I have heard these answers seriously proposed:
1) smartphones and social mediaI find it hard to credit 2) and 3) for historical reasons: nobody noticed a big surge in youth anxiety in the Depression, and I find it hard to believe that Trump is more anxiety provoking than the Cuban Missile Crisis and nuclear attack drills. I acknowledge that racism, sexism, and other isms are still serious problems but I do not believe that they have gotten worse. Bad things cannot explain a doubling or tripling or more of the incidence of severe anxiety; only things that have gotten worse in the past 30 years can be possible explanations. The same goes for bullying; I am sure bullying is a major cause of anxiety in children but I do not think it has gotten worse, so it can't explain the striking increase.
2) economic stagnation leading to stress about success
3) political turmoil
4) over-involved parenting, excessively scheduled lives, etc.
5) too much emphasis on safety, not enough tolerance of risk in children's lives
6) living cut of from nature; not enough time outside, to much tv and digital media, etc.
I give some credit to our whole society's focus on risk. From where I sit on my train I can see five separate yellow and black CAUTION or EMERGENCY signs: for steps, a low bit of the ceiling, the emergency exits, the ax kept behind glass, and the instructions for what to do in an emergency. Everywhere you go on construction sites, loading docks, and other sites of manual labor you see signs that say SAFETY FIRST. All this focus safety has in fact made us safer; vehicle accident rates and on-the-job deaths are way down. But if you are really putting safety first all the time, could that make you anxious? Is the price of constant vigilance about dangers that we internalize the vigilance even when there are no dangers? Does a world full of yellow and black CAUTION signs promote a generalized anxiety?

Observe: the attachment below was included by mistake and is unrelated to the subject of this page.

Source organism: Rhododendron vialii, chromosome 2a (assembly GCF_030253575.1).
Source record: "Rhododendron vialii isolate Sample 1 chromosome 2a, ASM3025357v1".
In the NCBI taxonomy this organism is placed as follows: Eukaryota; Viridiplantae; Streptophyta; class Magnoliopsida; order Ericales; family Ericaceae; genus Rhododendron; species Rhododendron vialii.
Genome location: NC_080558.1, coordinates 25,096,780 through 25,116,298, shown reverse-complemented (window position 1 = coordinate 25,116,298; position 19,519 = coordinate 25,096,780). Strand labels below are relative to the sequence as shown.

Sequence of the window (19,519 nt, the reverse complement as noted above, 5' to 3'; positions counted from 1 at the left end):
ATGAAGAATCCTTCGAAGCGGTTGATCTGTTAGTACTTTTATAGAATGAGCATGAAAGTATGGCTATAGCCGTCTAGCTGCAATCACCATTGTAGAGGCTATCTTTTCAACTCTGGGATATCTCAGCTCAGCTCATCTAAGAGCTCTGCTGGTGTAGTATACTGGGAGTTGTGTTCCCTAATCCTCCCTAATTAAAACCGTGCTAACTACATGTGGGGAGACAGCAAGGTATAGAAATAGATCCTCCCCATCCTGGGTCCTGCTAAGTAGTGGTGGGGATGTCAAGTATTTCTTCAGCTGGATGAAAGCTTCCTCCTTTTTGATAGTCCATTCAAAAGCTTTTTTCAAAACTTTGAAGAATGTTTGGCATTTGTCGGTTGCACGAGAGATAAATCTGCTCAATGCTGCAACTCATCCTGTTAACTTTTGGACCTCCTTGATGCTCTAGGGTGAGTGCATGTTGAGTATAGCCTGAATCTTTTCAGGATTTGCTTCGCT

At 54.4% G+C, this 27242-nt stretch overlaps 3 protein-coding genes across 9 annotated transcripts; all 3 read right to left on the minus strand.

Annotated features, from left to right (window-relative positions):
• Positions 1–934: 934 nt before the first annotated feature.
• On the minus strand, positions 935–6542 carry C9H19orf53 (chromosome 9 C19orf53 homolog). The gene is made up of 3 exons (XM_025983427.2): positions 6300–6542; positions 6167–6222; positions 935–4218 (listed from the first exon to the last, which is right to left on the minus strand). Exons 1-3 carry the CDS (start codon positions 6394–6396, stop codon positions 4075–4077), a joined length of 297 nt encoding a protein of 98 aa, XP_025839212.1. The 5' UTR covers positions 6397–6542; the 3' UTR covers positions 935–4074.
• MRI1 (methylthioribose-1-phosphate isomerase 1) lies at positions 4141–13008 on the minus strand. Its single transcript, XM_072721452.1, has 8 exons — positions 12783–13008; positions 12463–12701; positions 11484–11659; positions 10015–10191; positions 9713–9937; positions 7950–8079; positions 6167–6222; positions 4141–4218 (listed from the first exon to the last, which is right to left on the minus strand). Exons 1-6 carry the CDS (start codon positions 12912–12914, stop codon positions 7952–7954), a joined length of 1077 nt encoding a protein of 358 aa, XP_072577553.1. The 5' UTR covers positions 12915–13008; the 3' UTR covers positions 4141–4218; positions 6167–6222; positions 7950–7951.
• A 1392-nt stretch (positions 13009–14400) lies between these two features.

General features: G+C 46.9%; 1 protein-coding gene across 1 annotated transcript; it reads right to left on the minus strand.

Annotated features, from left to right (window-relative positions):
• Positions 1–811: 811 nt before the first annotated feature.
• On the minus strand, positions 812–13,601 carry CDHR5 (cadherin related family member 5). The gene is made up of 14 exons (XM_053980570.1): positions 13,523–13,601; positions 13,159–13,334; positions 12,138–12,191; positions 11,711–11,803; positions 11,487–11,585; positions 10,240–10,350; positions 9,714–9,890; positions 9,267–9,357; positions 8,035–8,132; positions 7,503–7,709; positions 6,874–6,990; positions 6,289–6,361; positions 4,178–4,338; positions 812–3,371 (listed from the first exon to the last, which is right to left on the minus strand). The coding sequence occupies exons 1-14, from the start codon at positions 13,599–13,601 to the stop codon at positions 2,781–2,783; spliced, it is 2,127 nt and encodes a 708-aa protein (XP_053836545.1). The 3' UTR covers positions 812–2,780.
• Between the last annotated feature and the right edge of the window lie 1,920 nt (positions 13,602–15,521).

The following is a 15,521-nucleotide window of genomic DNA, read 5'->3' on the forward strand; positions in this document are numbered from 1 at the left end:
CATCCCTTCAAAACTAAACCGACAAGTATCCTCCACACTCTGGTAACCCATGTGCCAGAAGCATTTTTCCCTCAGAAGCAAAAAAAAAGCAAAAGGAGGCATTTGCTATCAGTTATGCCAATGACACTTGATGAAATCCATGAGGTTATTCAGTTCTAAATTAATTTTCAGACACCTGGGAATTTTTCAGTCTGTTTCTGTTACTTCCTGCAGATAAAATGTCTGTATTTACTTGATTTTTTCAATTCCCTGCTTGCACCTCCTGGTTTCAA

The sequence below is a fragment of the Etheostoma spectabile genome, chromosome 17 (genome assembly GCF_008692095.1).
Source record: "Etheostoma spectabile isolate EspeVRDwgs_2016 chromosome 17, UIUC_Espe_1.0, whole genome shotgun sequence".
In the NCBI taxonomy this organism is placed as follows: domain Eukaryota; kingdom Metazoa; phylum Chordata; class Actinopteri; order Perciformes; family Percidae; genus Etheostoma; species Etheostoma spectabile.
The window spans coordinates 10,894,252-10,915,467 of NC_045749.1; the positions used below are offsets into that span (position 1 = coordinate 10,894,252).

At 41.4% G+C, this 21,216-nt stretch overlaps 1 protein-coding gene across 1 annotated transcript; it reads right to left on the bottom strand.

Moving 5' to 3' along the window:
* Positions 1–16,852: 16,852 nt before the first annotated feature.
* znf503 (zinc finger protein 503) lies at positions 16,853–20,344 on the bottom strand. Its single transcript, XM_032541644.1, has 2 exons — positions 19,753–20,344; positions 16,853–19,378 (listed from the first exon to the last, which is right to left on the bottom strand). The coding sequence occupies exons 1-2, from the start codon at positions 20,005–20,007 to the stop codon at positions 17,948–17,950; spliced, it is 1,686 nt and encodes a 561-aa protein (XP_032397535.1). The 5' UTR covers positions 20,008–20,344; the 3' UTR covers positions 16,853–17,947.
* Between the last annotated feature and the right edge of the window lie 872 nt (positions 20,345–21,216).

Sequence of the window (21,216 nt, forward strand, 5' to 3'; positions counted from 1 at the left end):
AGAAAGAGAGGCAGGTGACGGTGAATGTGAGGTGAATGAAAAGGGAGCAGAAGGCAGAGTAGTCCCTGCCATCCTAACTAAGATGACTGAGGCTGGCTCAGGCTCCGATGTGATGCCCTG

I am also interested in the very safe way most of us live. Do children who are not allowed to wander the neighborhood, explore in the woods or build fires miss acquiring a resilience that more free-ranging children used to get? Which I'm not blaming just on cautious parents; in my experience children with the internet, video games and 500 tv channels are less interested in going out and exploring even when their parents push them to. But it seems to me that contemporary children get a lot less exposure to small doses of risk like bike-riding and tree climbing, and maybe that has long-term effects.
I don't know about pressure to succeed. I suppose it could be that some children are anxious because their parents push them too hard and sign them up for too may activities and talk all the time about getting into college. But I am skeptical that this can be the whole cause because I know anxious children of very laid-back parents. One of the teachers Denizet-Lewis spoke to said that some kids are driven to achieve by their parents but others do all the driving themselves, and this is also my experience.
Which leaves me wondering a lot about digital life. All the young people I know live largely in a digital world: television, music, video games, memes and Facebook make up a huge part of their lives, maybe the biggest part. I really don't know why that would promote anxiety; I am unimpressed by all the talk of how Facebook makes people hyper-self-conscious because I know anxious young people who are not at all into social media, and hyper-self-consciousness was a huge part of modern adolescence before computers came along. But when I look for a difference between how I grew up and how my children have, the digital world is the most salient thing I see. So by process of elimination I keep ending up thinking that too much digital life may be doing something bad to our brains.